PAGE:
COLORADO SPRINGS — In part four of “Overcoming COVID-19,” FOX21 Digital NOW focused on the effects the coronavirus pandemic have made on our local housing market.
This series is a chance to zero in on our community during these uncertain times, assess what our friends and neighbors are doing to get by, and offer guidance on what each of us can do to help.
The fifth and final segment of Overcoming COVID-19 sheds light on mental health and wellness, how to beat the “isolation blues” and where to find help.
First, remember isolation does not mean completely shutting yourself off from the world. There is a difference between being alone and being lonely.
Dannie De Novo is a happiness coach; she serves people and organizations by helping them adjust the thought patterns and any learned behavior that may no longer serve them.
“More and more research is being done on the physical end,” De Novo said, of lonlieness. “They’re saying that it is as detrimental to our health as smoking 15 cigarettes a day, it increases your risk of developing dementia and Alzheimer’s, high blood pressure, and heart disease. It really impacts any chronic disease out there.”
The technology many of us have access to today, can help us stave off lonliness by keeping us in virtual contact with friends and family. Many apps, such as FaceTime if you have an iPhone, the ever-booming Zoom app, and the classic Skype are available for free.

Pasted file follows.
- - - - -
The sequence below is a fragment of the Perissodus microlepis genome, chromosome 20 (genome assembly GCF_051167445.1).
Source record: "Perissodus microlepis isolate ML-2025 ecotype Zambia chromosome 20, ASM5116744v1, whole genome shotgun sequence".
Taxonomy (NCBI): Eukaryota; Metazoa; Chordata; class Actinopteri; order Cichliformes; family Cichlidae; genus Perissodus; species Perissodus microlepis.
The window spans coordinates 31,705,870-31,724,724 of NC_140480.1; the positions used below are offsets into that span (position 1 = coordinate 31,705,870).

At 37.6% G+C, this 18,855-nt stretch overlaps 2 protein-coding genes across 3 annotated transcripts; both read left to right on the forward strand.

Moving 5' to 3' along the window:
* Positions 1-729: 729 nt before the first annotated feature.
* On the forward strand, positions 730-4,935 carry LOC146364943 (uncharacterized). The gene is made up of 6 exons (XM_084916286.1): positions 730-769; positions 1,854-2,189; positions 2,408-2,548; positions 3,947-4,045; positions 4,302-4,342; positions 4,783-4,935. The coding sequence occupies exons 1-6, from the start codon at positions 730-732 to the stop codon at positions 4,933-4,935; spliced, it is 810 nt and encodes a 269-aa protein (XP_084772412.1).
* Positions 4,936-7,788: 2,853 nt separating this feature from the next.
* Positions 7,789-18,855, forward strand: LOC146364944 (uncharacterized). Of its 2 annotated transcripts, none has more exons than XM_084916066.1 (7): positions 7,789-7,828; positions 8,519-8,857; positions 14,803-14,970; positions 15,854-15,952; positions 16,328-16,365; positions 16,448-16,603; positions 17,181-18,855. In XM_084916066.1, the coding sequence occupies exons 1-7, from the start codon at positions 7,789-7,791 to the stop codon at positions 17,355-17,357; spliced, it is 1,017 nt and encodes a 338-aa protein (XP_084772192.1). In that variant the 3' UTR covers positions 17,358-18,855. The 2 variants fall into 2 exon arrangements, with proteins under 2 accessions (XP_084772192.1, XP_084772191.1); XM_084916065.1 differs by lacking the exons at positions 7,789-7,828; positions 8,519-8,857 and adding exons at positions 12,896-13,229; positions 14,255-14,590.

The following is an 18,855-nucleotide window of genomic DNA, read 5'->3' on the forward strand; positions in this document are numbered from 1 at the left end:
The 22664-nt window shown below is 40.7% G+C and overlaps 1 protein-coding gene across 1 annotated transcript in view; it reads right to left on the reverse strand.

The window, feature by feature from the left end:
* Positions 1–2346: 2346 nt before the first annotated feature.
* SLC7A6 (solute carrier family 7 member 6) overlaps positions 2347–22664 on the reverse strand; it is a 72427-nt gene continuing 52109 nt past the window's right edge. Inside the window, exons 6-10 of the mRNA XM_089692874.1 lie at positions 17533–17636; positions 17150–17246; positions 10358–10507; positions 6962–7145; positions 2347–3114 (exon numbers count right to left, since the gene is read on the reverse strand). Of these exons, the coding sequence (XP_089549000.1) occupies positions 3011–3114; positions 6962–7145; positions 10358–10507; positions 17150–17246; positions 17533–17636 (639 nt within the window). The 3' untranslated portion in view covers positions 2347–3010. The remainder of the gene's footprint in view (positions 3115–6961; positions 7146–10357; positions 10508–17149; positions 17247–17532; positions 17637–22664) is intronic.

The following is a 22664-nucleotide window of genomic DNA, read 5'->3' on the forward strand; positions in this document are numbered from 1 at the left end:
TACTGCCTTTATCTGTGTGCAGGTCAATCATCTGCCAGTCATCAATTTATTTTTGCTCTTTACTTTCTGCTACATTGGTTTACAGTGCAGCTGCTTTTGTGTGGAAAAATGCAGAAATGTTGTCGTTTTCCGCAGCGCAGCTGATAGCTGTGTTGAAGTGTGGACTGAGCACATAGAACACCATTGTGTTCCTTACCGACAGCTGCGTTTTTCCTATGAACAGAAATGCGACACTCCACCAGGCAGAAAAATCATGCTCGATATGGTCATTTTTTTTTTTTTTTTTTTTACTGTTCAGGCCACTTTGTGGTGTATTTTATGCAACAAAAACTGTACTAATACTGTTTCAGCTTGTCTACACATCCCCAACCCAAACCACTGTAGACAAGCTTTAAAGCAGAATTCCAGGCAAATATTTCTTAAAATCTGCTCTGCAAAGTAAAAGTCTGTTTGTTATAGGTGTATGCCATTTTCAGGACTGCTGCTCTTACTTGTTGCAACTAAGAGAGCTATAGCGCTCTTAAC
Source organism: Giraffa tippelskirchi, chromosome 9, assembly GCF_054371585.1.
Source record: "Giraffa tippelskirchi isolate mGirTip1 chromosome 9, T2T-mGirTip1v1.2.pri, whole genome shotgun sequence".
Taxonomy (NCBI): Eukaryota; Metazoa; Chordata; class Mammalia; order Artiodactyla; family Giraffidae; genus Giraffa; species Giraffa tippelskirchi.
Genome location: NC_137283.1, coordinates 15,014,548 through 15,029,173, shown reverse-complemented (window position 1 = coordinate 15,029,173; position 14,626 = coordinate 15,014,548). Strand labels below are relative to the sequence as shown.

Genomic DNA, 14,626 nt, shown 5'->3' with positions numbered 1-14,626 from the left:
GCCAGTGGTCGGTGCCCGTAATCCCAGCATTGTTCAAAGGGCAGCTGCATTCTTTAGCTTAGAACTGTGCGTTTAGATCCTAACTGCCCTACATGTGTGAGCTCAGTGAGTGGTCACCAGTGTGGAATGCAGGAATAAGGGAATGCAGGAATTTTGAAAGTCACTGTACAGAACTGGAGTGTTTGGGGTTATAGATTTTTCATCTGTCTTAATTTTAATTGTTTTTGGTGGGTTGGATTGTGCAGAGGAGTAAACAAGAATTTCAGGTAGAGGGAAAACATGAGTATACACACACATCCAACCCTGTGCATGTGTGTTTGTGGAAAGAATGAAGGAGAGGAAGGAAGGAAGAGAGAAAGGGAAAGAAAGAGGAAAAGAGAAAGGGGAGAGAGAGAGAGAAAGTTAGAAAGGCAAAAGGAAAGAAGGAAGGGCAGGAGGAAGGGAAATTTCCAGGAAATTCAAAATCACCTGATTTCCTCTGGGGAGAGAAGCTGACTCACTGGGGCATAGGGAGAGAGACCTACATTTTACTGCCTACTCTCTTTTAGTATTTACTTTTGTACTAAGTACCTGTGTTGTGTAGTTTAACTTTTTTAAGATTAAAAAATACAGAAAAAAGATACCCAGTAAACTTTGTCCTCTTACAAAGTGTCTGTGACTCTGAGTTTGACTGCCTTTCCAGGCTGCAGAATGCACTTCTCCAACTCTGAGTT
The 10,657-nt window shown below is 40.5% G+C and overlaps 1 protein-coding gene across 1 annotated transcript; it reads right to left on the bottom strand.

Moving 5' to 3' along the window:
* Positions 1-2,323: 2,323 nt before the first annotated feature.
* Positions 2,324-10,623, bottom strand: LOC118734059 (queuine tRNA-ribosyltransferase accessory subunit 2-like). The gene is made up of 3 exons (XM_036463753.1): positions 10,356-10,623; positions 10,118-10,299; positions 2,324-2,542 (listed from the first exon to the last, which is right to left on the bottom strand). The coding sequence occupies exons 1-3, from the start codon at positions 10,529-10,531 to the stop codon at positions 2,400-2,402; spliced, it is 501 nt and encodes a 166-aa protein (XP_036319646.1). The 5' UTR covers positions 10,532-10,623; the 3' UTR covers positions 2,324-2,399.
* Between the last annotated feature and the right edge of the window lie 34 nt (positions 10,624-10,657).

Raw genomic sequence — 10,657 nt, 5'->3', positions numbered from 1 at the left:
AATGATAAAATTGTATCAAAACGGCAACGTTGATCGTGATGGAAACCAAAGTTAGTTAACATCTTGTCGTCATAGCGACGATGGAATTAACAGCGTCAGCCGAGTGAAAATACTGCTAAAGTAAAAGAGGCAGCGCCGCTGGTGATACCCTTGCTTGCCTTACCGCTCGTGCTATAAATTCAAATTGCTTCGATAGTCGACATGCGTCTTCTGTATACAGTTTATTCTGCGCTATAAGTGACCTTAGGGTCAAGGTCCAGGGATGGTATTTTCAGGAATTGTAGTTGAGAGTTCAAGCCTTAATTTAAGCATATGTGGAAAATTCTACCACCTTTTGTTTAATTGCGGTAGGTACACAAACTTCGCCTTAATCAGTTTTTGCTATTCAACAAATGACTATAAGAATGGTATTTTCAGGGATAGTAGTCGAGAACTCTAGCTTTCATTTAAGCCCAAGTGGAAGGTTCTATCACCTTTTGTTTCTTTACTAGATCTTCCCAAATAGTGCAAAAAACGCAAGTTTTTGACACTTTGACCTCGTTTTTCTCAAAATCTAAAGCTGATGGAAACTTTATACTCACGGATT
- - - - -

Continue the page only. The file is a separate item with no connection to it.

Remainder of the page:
De Novo says it’s important to remember the things in life you can control, a concept with which Dr. Charles Benight, a psychology professor at the University of Colorado – Colorado Springs, agrees.
“The parents’ reactions really drive a lot of what the kids’ reactions are,” Benight said. “If the parents can feel calm and sort of feel like they’re in control of moving things forward, the kids will do better.”
Benight suggests enjoying meals together, studying together in the evenings, and finding time to take a walk around the block – maintaining, of course, proper social distance.
Remember, Governor Jared Polis’ stay-at-home order allows you to go outside for exercise, so if you need a break, hop on your bike or step outside.
However, it’s important to recognize this is a challenging time and focusing on the positives may not always come easy.
If you find yourself feeling disconnected, stressed out, or depressed, resources, including virtual counseling, are available.
- National Suicide Hotline 1-800-273-TALK
- Veteran Crisis Hotline 1-800-273-8255 Press 1
- There’s also an online chat-room: www.veterancrisisline.net
- UCCS Veteran Health and Trauma Clinic (719) 255-8003
- Greater Resilience Information Toolkit (Mental health support) https://grit.uccs.edu/